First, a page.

Highly Commended: Sarah Rice—’Action (Bus Route 2)’
Judge’s Comments: A personable, compassionate meditation on having and not-having with some sharply observed moments. A homeless man lies “under the nearby oak / in amongst the roots of it/ his feet in the dust/ and his shoulders pressed into the ribbed bark”. Draws together disparate threads into an interesting whole.
Highly Commended: Michelle Brock—’Memorabilia’
Judge’s Comments: A well made Haibun, using techniques from epistolary fiction to convey story. Not a line is wasted and it rewards multiple readings. A great technical achievement.
Z4 Review Writing Award 2015
Judge: Carol Middleton
Winner: Shu-Ling Chua—’Excavate’
Judge’s Comments: Shu-Ling Chua writes about performance in clear prose, giving the reader both essential information and a balanced overview. She invites us into the experience, recreating what she has seen and heard in sharp detail, and then conveys the emotional impact of the work. Her review is succinct, fair and structurally sound.
Publishing Awards: Fiction Category
Judges: Kathryn Favelle and Lucy Nelson
Winner: Craig Cormick—’Uncle Adolf’
Judge’s Comments: The judges delighted in the depiction of small town life on the far south coast, the personal and political battles that can shape a community, and the challenges of aging and raging against the dying of the light.
Highly Commended: Sean Costello—’Capital Yarns’
Judge’s Comments: The judges also wish to commend Capital Yarns for its community engagement and commitment to quality production.
Publishing Awards: Nonfiction Category
Judges: Pippa Carron and Sonja Chandler
Winner: Kristen Alexander—Australia’s Few and the Battle of Britain
Judges’ Comments: This is a very well-researched, well-documented, well-structured and well-written book. It looks at the role of the ’30 or so’ Australians who took part in the Battle of Britain through the lens of the lives of eight young fighter pilots. Each man’s story is brought to life using letters, diary entries, official correspondence, public records and family reminiscence. The eight stories are interwoven and, taken together, give readers a detailed perspective of how this historical battle unfolded. The use of family photos reinforces the ‘everyman’ nature of the pilots and brings home the real cost of war at many levels: individual, family, community and national. It is a book that can be read both for its engaging and sympathetic portrayal of the individual men and for its consideration of a pivotal time in the history of World War II. The writing is always fluid and engages the reader intimately with emotion and pathos. The need to convey accurate information never hinders the flow of the narrative. The author has an exceptional ability to set specific material, such as quotations from original documents, into a broader familial, social and political context, and in this way inform the reader at several levels at once. In addition to the incomparable writing style, this book stood out because of its very high production value, with excellent use of subheadings, maps, photographs, notes, bibliography, contents pages, author’s notes and index.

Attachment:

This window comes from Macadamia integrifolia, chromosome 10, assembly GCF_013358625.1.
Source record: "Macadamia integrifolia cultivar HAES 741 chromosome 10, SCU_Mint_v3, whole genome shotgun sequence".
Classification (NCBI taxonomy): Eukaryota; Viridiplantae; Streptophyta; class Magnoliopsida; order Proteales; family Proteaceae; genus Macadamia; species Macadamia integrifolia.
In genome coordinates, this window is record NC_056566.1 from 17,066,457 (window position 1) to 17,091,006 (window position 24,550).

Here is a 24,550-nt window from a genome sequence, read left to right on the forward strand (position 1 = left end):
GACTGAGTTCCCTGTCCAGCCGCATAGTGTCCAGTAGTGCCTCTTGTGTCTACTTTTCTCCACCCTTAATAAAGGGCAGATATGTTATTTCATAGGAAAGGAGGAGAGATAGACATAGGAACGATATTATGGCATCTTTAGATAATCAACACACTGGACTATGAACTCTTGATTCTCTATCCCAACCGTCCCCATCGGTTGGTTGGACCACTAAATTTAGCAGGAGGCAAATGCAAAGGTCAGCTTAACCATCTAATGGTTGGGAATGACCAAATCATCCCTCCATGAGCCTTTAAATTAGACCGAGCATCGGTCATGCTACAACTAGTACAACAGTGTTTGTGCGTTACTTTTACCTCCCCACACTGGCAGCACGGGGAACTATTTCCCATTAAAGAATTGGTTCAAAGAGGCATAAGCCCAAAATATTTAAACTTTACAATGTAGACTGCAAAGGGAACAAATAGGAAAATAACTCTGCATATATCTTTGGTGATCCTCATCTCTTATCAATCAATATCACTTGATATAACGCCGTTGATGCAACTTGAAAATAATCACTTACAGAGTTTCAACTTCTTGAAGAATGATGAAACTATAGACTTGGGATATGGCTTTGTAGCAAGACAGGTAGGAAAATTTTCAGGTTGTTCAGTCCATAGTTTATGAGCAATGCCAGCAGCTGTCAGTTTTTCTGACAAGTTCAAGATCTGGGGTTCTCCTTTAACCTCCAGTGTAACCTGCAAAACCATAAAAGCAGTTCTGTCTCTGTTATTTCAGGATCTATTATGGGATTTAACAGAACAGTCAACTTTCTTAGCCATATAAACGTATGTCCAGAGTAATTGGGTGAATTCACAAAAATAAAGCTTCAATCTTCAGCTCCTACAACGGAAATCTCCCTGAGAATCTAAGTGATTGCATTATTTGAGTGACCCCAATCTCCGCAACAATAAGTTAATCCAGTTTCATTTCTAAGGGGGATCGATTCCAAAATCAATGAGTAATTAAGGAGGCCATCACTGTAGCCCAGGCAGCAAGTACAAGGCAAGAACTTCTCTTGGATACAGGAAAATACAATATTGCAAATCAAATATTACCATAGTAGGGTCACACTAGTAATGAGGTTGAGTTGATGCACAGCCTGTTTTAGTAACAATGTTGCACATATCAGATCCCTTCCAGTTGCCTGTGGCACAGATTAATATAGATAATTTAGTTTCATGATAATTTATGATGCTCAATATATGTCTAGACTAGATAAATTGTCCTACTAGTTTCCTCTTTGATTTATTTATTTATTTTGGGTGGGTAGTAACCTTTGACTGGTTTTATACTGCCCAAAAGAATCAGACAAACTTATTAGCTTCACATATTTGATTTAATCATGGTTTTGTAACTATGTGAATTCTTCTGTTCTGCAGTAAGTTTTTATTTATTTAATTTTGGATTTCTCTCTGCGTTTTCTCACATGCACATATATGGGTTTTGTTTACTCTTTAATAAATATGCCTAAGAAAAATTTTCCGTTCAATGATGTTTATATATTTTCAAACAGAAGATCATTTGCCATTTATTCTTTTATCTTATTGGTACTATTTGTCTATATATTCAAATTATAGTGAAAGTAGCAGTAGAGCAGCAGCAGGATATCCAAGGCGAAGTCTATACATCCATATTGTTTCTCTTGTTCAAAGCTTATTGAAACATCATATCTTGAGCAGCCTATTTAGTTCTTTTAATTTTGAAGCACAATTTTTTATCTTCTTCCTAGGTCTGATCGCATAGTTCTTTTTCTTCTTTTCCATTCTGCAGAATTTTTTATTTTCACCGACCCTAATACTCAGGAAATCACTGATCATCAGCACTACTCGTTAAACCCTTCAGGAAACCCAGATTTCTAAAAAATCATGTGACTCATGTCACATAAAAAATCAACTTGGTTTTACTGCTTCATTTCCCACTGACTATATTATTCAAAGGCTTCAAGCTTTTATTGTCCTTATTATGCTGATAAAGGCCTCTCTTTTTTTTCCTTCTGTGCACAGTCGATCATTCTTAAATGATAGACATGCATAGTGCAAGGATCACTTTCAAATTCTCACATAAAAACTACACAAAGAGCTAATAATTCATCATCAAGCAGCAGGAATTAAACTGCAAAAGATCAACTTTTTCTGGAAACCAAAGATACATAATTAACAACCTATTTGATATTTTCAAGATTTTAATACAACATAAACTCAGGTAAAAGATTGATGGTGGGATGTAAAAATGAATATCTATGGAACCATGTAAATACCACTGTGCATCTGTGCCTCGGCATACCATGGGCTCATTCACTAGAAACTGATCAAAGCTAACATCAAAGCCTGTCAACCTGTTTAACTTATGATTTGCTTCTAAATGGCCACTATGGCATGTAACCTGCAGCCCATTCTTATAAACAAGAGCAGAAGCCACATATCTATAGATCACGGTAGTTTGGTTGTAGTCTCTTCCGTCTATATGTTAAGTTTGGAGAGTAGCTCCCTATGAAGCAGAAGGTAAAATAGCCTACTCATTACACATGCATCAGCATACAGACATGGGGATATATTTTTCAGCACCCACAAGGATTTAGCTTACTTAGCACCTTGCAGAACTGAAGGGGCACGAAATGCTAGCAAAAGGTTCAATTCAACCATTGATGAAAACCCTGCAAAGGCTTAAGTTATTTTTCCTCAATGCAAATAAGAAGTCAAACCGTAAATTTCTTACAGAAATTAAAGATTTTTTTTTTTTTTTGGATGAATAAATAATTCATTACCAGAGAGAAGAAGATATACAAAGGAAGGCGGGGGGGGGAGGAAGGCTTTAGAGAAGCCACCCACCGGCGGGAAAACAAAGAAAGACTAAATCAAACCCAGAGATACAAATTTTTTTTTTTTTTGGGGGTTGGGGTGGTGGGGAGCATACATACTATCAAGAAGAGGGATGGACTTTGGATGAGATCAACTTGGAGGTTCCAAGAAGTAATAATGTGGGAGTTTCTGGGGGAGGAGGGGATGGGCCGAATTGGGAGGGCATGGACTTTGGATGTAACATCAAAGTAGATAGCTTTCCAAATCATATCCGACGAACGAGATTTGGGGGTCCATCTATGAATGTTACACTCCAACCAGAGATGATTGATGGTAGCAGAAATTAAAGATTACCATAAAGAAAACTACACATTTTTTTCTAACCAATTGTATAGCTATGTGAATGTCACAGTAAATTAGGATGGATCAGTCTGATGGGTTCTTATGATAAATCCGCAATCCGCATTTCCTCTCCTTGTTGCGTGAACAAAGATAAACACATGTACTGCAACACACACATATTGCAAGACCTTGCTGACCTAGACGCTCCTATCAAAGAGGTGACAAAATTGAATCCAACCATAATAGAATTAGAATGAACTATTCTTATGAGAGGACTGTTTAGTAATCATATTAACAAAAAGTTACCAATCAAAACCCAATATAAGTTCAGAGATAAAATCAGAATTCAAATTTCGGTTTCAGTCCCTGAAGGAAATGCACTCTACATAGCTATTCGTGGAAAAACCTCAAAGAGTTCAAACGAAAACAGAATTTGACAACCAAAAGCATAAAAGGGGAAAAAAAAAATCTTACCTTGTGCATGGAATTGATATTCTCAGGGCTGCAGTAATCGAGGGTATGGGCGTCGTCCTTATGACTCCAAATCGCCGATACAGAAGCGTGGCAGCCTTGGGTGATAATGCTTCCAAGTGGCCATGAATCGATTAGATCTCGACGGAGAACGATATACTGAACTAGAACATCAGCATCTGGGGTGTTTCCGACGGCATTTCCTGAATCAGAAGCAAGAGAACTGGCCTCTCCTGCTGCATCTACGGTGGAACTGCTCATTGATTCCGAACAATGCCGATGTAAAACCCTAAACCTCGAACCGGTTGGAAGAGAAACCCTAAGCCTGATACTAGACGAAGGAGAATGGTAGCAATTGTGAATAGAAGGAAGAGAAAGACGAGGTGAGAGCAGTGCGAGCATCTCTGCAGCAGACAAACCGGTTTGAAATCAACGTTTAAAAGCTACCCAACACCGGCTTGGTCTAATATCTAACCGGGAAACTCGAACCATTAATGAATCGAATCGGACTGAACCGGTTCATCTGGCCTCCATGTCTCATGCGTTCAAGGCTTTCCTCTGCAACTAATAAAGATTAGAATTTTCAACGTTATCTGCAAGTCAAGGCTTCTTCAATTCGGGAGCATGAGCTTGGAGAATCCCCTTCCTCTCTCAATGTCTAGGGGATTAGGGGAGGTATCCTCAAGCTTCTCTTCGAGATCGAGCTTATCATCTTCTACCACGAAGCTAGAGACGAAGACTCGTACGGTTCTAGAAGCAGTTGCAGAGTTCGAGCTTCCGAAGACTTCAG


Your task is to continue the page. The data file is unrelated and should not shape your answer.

Highly Commended: Robert Lehane—The Pearl King